Jacqui Carey has specialised in Kumihimo since completing her B.A. Honours Degree at the West Surrey College of Art and Design. She was drawn to the subject through her love of Art and Maths. Based in Devon with her family, Jacqui divides her work time between making, teaching, writing, researching and demonstrating.
Jacqui Carey is a highly respected braider and one who has often been mentioned or featured in Workshop on the Web. This book is in four parts: an introduction, a detailed 'how to' section on techniques, photos of all the braids covered in a 'selection plus instructions' section, and resources. We are introduced to suitable yarns and are shown how to prepare them using warping posts. The equipment for this is introduced without explanation which could be a mystery to new braiders but all becomes clear later. The basic techniques are all well described and, although some of the photos are a little small, they are all good. The third section of the book has some mouth-watering braids, again with good instructions, which can't fail to inspire the reader.
Maggie Grey* Workshop On The Web *
I was tempted by this book as I have played around with braids before and thought there might be something new in her for me. Once I saw the book I realised that I had only been playing around up until now. This really is a bible of a book, one I feel that I will return to again and again. It is full of braids I'd never seen before. Over 200 designs in total, all of which are accompanied by lots of great, clear photographs showing many, many variations. The book is clearly laid out with very good step-by-step instructions and pictures. I'm sure even the most inexperienced beginner could follow them. As well as hand-braiding, the book also covers other items such as using a lucet, twisting and adding beads. All in all this is one of those rare books that fulfils exactly what the name promises.
Janette Goodie* Bead *
Braids have been used by artisans in many cultures as finishing touches to knitting, crocheting, and weaving projects as well as functioned as belts, trims for clothing and home accessories, jewelry, even gift wrapping. Carey (The Beginner's Guide to Braiding: The Craft of Kumihimo) includes not only the traditional braiding featured in her earlier books but also myriad other braiding techniques, e.g., twisting, knotting, interlooping, weaving, and ply-split darning. This comprehensive manual is notable for its crystal-clear, closeup color photos of each braid, with step-by-step instructions for making more than 200 different braids. Other important braid-making topics include working with beads, beginning and ending braids, and using simple tools (e.g., the lucent and the knitting spool). This should be the standard reference on braiding; enthusiastically recommended for public libraries and academic fiber crafts collections.* Fiber Crafts *
Take a broad look at some narrow wares with this latest entry in Search Press' admirable Bible series. You can buy braids and edgings in stores, but why not make your own and have exactly what you want? It is a fun and addictive craft with not much outlay for most methods and sure to appeal to anybody who had a "dolly bobbin" as a child.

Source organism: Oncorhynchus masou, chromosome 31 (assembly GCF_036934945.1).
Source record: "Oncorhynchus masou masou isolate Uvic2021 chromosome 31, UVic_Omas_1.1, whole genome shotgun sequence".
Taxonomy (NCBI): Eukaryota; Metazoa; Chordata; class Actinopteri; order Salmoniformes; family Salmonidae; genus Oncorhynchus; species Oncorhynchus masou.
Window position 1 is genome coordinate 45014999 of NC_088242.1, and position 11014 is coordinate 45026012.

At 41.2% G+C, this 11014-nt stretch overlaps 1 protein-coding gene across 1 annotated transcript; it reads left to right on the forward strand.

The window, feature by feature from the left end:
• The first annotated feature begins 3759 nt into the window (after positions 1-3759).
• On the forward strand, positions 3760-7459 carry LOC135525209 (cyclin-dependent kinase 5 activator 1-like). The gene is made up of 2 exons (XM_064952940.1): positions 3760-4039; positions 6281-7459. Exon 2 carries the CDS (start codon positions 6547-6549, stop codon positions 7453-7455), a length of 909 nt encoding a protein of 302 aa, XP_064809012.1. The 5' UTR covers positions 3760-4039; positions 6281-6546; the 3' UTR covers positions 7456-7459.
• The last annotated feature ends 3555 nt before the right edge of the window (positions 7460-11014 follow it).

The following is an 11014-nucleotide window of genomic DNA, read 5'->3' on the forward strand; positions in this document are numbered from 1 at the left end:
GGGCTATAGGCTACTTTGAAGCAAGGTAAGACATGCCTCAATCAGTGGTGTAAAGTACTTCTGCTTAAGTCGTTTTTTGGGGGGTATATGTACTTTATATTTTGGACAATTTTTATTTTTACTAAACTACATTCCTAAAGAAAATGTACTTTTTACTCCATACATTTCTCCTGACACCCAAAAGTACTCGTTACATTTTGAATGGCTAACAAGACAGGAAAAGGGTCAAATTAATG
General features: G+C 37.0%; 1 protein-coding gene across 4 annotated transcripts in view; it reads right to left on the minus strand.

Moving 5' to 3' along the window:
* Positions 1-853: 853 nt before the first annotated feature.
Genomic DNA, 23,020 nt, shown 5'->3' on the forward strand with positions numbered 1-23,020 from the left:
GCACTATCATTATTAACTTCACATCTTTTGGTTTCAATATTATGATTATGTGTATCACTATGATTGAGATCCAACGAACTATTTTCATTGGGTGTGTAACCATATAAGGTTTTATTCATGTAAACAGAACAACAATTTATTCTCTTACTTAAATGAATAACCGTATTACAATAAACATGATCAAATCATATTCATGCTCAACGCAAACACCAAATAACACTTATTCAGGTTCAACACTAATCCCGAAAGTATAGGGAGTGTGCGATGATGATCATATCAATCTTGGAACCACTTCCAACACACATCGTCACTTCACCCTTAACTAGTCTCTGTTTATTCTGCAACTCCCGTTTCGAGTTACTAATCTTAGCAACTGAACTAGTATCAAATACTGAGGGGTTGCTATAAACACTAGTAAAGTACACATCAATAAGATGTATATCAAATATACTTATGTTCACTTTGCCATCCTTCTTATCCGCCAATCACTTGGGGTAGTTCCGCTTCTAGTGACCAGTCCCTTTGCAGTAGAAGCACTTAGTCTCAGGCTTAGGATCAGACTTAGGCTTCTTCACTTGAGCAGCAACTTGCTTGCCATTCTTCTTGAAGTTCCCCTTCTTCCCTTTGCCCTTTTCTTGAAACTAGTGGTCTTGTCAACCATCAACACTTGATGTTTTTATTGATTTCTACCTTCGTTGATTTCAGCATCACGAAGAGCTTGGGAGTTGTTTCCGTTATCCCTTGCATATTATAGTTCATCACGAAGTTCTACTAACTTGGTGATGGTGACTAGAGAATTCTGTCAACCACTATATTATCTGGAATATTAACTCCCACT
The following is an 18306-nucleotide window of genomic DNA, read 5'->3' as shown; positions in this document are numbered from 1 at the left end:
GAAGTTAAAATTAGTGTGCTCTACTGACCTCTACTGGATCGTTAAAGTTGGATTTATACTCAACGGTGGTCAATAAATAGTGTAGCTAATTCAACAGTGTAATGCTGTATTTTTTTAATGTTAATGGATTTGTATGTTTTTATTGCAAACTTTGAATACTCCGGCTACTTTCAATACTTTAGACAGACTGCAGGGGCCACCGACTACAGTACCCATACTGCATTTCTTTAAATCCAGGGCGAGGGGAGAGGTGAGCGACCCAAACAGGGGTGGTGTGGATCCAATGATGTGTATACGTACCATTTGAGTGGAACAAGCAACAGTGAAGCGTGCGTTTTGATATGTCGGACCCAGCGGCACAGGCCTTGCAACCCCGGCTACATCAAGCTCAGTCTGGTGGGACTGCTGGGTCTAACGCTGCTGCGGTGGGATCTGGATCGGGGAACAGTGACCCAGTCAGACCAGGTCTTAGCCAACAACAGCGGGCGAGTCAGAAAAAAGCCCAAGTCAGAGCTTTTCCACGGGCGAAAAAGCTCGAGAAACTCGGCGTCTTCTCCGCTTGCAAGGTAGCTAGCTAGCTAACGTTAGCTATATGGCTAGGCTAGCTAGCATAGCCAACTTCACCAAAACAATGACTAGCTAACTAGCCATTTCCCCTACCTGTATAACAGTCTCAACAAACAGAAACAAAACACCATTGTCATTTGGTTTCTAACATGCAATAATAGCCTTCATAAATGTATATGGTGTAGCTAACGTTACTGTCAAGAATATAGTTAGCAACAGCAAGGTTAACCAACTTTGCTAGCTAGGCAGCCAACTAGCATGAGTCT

I have several other books by this author and expected another one about kumihimo braiding using a marudai. But this is far broader than that, and for many of these beautiful braids you only need a pair of hands and the yarns of your choice. After a very brief look at braids in history and a bit about the materials (which are very basic) it is on with the techniques as you learn to twist, knot, loop, weave, braid and more.
For some of these you might need more than fingers, such as the aforementioned dolly bobbin (make your own), a lucet or lacemaking bobbins, but many of these can either be substituted for other items or won't break the bank. Add beads, start or finish your work tidily and make a tassel to make your work look more professional. Presumably, you have some end in mind for your braids when you buy this book so you won't mind the brief look at the uses of the items; this is very much a book on how to make the braids, not their ultimate uses.
I particularly liked the layout of the highly user-friendly section on braid patterns, grouped under the method used in their making and on several handy pages shown in small pictures with the relevant page number for the instructions. The instructions are rated for ease of making, and refer back to the initial page where the method was described. This might sound complicated, but it isn't, and even if you have never done this sort of thing before you will soon be braiding like a pro. If you can plait hair or dough then this is honestly not much harder, and the clear instructions make it all a breeze. If you are wondering where you can buy things like lucets, there is a list of UK addresses at the back (or try a Google search if overseas). Definitely one for the keeper shelf, and top marks for an accessible primer.* Myshelf.com *